Sony VPL-VW50 "Pearl" Projector SXRD Projector Further Measurements and Comments

My subjective impressions of the Sony Pearl don't differ all that much from those expressed by Shane Buettner. It's an outstanding piece, and an incredible value.

Our sample had over 400 hours on it by the time it was ready to return to Sony, yet as you'll see in below it still had substantial light output and showed no sign of degraded color balance.

I did differ a bit from Shane in my preferred settings. For starters, I tweaked the color temperature a bit. Different test tools, slightly different results. I recommend at least 100 hours of use prior to calibration, and an hour or two of warmup on the day of calibration to make sure the lamp is fully stabilized.

I did end up with a slightly higher color temperature across much of the brightness range than Shane, but it still fell within a range of 6550K to 6700K from 30-100IRE (and within 0.004 of the correct x/y coordinates for the D6500 standard at all points). When I tried to correct this further, the color temperature at 20IRE dropped a bit lower than I prefer. But the results were still outstanding, and my measurements were not different enough from Shane's, shown in his review, to plot here.

I agree that Gamma3 is the best option (the others, including Off, were too light). I measured a gamma of 2.2 to 2.3 from 30IRE to 60IRE with the Advanced Iris set to Auto 2, dipping to a low of 2.0 at 80IRE. This might explain a slight lightening of the image I sometimes saw in brighter scenes (less noticeable in Auto 2 than Auto 1).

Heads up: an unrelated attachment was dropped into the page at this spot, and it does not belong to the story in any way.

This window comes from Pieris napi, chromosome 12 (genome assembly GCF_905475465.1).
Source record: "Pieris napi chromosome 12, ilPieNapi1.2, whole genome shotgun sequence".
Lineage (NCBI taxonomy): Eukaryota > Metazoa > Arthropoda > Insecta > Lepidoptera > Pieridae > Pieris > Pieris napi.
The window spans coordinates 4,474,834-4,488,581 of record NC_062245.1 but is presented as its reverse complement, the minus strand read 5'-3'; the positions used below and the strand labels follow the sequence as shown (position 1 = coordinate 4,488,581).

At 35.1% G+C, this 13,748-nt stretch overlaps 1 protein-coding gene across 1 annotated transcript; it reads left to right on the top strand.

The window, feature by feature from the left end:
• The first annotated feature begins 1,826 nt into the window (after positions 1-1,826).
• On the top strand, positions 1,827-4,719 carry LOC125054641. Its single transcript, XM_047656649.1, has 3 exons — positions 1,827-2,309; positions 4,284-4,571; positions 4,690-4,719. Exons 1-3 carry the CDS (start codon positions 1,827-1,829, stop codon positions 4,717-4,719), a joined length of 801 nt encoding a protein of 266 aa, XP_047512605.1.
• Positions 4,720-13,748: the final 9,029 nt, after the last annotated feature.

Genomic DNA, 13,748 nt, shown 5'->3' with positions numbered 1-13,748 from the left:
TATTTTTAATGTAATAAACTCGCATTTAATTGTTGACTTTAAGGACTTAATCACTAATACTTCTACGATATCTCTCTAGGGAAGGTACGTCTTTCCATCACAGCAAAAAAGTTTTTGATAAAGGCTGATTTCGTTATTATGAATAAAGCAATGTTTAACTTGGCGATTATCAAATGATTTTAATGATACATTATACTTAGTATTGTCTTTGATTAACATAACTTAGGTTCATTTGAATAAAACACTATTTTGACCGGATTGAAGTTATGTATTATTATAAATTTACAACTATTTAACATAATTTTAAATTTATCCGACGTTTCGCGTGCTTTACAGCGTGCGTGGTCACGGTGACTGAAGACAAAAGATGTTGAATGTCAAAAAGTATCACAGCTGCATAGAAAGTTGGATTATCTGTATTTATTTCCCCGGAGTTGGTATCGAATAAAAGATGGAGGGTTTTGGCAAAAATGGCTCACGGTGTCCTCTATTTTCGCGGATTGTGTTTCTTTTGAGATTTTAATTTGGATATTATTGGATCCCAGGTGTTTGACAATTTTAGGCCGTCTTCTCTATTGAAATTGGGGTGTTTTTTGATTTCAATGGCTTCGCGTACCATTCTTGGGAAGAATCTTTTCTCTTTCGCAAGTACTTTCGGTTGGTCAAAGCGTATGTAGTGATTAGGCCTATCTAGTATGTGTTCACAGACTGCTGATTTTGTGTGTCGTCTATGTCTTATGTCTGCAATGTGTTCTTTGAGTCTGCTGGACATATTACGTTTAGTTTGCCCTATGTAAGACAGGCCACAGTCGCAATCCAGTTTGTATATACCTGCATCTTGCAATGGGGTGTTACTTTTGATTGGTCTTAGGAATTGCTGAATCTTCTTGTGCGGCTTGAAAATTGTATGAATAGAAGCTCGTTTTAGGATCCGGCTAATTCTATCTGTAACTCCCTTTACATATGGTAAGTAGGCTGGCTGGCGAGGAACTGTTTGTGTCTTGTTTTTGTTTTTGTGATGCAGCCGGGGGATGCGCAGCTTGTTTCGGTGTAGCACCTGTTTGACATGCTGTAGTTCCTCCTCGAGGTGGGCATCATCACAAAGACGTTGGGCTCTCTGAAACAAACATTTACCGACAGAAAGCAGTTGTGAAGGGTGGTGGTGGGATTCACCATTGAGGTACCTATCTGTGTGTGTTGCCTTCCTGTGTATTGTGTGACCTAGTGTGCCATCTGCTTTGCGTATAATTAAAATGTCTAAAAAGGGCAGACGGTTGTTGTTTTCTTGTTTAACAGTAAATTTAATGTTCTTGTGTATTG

Sony's ImageDirector2 allows custom gamma curves to be set using a connected PC, and is provided with the Pearl. I didn't really feel the need for it, but if I'd had more time to spend with the projector it would have tickled my curiosity to experiment with it.

As with Sony's higher-end VPL-VW100 "Ruby" (see here and here), the Wide and Normal Color Space settings produced virtually the same measured color points, though differences in the relative brightness of the colors were clearly visible between the two settings. The color points themselves weren't particularly accurate, with red and green more oversaturated than blue. The errors weren't great enough to be visually objectionable or cartoonish, but I wish Sony would make the Normal setting truly accurate (as they did in the Qualia 004).

The Wide color mode also worked for me, but I did not find that it produced consistently excessive saturation so did not make any compensating reductions in the red and green RCP Color adjustments. I did see a bit too much saturation in red in the darkest scenes (faces lit by torchlight, for example), but it was always believable.

I did prefer the Auto 2 Advanced Iris setting (Shane went with Auto 1). Auto 2 did slightly lower the measured gamma. In other words, the mid-brightness range was a little dimmer in Auto 2, which provided more "snap" to the image at the same peak brightness setting. This may seem counterintuitive, but it's not. We're only talking a few percent of difference here, but for me it made the bright highlights stand out more, resulting in a little more subjective contrast and a more naturally vivid image.

Oddly, though the manual suggests otherwise, the peak contrast ratio measured virtually the same in both Advanced Iris settings. Best case, with the Contrast control set to 80, and the lamp in its Low setting, I measured about 8800:1 in either Advanced Iris option. The peak white in this setup was 17.59 foot-Lamberts and the video black 0.002fL on my 78-inch wide, Stewart Studiotek 130 screen (white, 1.3-gain).

When I repeated this measurement a few days later (this time using the setup I ultimately ended up spending the most time with: Contrast control on 75, lamp Low, Advanced Iris set to Auto 2) the black level had increased slightly to 0.003fL with a peak white of 16.38fL, which dropped the peak contrast ratio to 5460:1.